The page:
Home Football Opinion: Shift In The Culture Of Portuguese Football Led Them To Their Greatest Victory

Opinion: Shift In The Culture Of Portuguese Football Led Them To Their Greatest Victory

The comparisons between Portugal’s Euro 2016 victory and their most painful defeat at Euro 2004, at the hands of Greece, are irresistible, poetic even.

The unfancied underdog puts in a display of grit and determination to defeat the tournament hosts, an opposition with arguably superior technical quality and skill. Except this time, victory was to be Portugal’s.

But it is telling, that in those 12 years, Portugal have gone from being perceived as having the quality and the players with a bit of magic, to a team now who work hard as a unit and are willing to drag a game down with them in order to get a result.

Portugal becoming European champions after only winning one game in normal time may be viewed as cynical and negative by many, but it is a testament to the hard work and focus that these players put in from start to finish.

PARIS, FRANCE - JULY 10: Cristiano Ronaldo of Portugal is seen during the award ceremony after their team's 1-0 win in the UEFA EURO 2016 Final match between Portugal and France at Stade de France on July 10, 2016 in Paris, France. (Photo by Dan Mullan/Getty Images)

It is an evolution of more than 15 years that has seen a change in the way we view Portuguese football.

I remember growing up watching those Nike adverts, Luis Figo and the Portuguese facing off against Ronaldo and the Brazilians in impromptu freestyle football. That was total football. The way the game was supposed to be played.

But away from the commercials and the bright lights, the Portuguese were suffering heartbreak. Abel Xavier’s handball in extra-time at Euro 2000 presented Zinedine Zidane with the penalty that put Portugal out of the tournament at the semi-final stage. They followed this up with an embarrassing exit at the group stages in the World Cup in 2002, with a squad considered the best since Eusebio’s time.

This resulted in them adopting a more defensive structure for their final group game, abandoning their natural flair. But to no avail.

JEONJU - JUNE 10: Luis Figo of Portgual during the Group match D against Poland of the World Cup Group Stage played at the Jeonju World Cup Stadium, Jeonju, South Korea on June 10, 2002. Portugal won the match 4-0. (Photo by Clive Brunskill/Getty Images)
Luis Figo of Portugal during the 2002 World Cup.

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Then came the heartbreak of being defeated as the hosts at Euro 2004 against a side who made it there via a series of 1-0 wins in the knockout stages. Potentially one of the lowest points in their football history. That year also announced a young Cristiano Ronaldo to the stage for his first major international tournament, now the captain and face of Portuguese football.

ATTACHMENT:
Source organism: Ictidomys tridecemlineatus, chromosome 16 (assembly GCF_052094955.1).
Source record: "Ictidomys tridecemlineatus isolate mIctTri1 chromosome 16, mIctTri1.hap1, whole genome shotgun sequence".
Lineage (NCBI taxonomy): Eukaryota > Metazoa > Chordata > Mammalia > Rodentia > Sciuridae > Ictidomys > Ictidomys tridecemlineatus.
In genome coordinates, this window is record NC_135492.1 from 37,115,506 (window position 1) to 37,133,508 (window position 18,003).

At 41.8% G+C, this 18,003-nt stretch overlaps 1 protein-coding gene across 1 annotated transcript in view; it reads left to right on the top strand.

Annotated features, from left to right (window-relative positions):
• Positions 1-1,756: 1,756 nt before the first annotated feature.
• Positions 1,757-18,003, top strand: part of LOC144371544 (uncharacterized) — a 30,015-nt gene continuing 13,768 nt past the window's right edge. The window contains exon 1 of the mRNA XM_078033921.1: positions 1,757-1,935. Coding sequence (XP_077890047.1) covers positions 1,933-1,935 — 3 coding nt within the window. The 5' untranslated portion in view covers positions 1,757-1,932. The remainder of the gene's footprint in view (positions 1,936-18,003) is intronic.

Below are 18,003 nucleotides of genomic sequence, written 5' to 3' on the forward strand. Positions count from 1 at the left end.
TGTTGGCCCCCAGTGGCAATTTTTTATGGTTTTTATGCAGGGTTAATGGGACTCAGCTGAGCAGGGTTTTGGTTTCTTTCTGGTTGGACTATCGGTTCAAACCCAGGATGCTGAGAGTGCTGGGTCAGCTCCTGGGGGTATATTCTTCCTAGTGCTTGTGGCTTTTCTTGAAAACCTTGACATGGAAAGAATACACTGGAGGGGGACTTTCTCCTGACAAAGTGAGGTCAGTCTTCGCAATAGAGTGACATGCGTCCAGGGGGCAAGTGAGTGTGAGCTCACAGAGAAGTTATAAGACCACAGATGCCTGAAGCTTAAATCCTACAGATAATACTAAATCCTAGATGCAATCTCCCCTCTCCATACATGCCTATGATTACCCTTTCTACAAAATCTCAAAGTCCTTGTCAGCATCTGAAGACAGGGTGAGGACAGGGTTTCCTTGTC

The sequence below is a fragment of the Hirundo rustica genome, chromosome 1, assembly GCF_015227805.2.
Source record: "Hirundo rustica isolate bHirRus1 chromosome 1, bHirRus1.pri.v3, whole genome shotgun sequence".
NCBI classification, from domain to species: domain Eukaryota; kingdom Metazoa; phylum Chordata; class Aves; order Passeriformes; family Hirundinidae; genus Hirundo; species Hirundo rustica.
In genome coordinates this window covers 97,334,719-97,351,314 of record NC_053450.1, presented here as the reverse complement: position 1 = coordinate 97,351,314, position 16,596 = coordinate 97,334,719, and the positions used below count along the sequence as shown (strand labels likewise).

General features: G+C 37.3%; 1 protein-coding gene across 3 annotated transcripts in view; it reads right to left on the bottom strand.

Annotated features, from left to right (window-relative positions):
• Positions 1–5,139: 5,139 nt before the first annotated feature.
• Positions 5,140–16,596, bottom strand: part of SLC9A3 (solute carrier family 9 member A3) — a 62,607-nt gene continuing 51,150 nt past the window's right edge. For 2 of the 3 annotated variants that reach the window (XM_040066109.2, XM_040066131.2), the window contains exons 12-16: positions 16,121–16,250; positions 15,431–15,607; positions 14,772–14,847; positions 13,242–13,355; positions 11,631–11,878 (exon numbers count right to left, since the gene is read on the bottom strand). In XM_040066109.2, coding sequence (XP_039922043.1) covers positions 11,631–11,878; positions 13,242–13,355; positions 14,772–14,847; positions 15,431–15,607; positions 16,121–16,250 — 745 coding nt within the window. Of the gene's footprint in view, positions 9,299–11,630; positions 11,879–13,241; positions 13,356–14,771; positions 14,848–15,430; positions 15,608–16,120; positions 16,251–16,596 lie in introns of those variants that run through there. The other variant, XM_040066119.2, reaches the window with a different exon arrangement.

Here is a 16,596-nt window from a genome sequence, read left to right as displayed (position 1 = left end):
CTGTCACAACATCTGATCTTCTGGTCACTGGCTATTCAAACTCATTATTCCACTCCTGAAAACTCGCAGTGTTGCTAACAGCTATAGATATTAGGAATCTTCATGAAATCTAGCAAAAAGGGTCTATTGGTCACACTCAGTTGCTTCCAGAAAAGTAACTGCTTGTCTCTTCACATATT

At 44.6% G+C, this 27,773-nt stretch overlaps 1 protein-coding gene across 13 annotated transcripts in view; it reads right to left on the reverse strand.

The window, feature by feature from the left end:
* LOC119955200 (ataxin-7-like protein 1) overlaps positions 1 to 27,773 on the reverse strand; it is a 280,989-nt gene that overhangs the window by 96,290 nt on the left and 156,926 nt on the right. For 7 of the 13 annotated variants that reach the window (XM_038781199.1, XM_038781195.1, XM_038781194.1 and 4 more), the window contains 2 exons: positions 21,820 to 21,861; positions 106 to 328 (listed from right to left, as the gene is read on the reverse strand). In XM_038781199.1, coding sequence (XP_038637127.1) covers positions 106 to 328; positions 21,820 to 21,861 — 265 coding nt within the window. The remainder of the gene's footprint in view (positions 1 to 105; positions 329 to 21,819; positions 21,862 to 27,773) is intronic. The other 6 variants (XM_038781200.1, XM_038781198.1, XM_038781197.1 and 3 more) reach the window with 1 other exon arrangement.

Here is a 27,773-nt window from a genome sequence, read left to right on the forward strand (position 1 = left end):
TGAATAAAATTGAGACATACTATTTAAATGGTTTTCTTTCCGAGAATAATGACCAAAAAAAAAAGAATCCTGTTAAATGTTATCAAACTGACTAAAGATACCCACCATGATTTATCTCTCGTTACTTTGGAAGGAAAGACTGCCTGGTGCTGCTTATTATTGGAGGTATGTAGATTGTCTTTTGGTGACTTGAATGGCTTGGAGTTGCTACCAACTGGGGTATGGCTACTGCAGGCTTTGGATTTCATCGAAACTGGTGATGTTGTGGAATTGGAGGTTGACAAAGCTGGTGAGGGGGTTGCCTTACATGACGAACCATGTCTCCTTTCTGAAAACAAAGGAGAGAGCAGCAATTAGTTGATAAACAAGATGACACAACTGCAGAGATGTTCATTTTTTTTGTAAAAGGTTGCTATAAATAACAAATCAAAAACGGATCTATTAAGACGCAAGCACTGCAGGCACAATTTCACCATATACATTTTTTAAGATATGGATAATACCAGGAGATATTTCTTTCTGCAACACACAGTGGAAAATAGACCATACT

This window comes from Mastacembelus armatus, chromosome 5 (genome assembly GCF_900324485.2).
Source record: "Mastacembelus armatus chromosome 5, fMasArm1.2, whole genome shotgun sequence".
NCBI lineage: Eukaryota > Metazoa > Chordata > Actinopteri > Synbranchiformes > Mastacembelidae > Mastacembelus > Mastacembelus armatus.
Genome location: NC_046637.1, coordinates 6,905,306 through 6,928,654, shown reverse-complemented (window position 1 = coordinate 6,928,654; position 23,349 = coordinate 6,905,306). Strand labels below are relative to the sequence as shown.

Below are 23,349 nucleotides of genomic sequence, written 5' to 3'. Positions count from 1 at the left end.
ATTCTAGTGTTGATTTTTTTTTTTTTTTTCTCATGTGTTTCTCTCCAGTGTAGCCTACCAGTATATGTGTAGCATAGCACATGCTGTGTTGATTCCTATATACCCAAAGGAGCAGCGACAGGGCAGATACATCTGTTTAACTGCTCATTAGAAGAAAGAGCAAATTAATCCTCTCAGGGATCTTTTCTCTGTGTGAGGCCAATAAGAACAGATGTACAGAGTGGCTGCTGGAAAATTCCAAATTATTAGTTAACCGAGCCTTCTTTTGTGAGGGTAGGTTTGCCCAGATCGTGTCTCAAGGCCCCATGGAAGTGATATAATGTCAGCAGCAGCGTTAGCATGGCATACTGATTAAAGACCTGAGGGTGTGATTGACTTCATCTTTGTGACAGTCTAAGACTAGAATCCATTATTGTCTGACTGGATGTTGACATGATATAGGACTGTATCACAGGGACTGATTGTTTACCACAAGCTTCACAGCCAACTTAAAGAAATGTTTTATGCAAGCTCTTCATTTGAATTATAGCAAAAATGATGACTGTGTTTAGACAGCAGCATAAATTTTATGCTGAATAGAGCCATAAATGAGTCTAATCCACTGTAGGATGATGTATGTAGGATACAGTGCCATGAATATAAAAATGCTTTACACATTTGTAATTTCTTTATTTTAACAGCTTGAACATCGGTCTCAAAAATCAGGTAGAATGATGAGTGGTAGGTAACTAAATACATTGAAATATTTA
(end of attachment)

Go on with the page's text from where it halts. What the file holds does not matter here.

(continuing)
But aside from the international team, it wasn’t all doom and gloom – something else very important happened for Portuguese football that year. Jose Mourinho had led Porto to Champions League success that very summer, and in the Mourinho style we now know, it was the very antithesis of the total football freestyle we had come to associate with the Portuguese.

Mourinho introduced a methodical, hard-working outfit to the world, and took his style with him across Europe’s top leagues, claiming trophies wherever he went, with a style based on solidity and a willingness to win in whatever way was required. He was the managerial embodiment of the new Portuguese philosophy.

He once said:

“Players don’t win you trophies, teams win trophies, squads win trophies.”

LONDON, ENGLAND - MARCH 01: Manager Jose Mourinho of Chelsea lies on the pitch as Chelsea celebrate with the trophy during the Capital One Cup Final match between Chelsea and Tottenham Hotspur at Wembley Stadium on March 1, 2015 in London, England. (Photo by Clive Rose/Getty Images)

These events, through joy and pain, showed the Portuguese what it took to win, and it resulted in a shift of their footballing culture, from flair to graft and dedication. A shift that can clearly be mirrored in the face of Portugal’s talisman today, Ronaldo.

Back in 2004 he was full of step-overs and tricks, a flighty and threatening winger. The Ronaldo we see today, in 2016, is almost closer now to a big, strong centre forward who won’t stop scoring. A result of hard work, as we saw with his team on Sunday. We hear all the anecdotes from those who have worked with him, declaring him the hardest working pro they have played alongside.

For example, Quentin Fortune revealed how he practiced those step-overs with ankle weights after training. We don’t see much of the step-overs or breathtaking runs that would rise us from our seat¬†anymore, but he is a better, more accomplished player.

PARIS, FRANCE - JULY 10: Cristiano Ronaldo of Portugal controls the ball under pressure from Paul Pogba of France during the UEFA EURO 2016 Final match between Portugal and France at Stade de France on July 10, 2016 in Paris, France. (Photo by Dan Mullan/Getty Images)

It seemed it would be yet more heartbreak for Ronaldo and his teammates, as he was hauled off through injury with barely 25 minutes on the clock. It didn’t seem fair that after 12 years of hard work, he would be sitting out Portugal’s finest hour.

But perhaps it is a more fitting testament to his legacy in this Portuguese team how far they have evolved together.

A demonstration that a team that works and plays for one another will conquer a group of even the best individuals.

Daniel Boland, Pundit Arena

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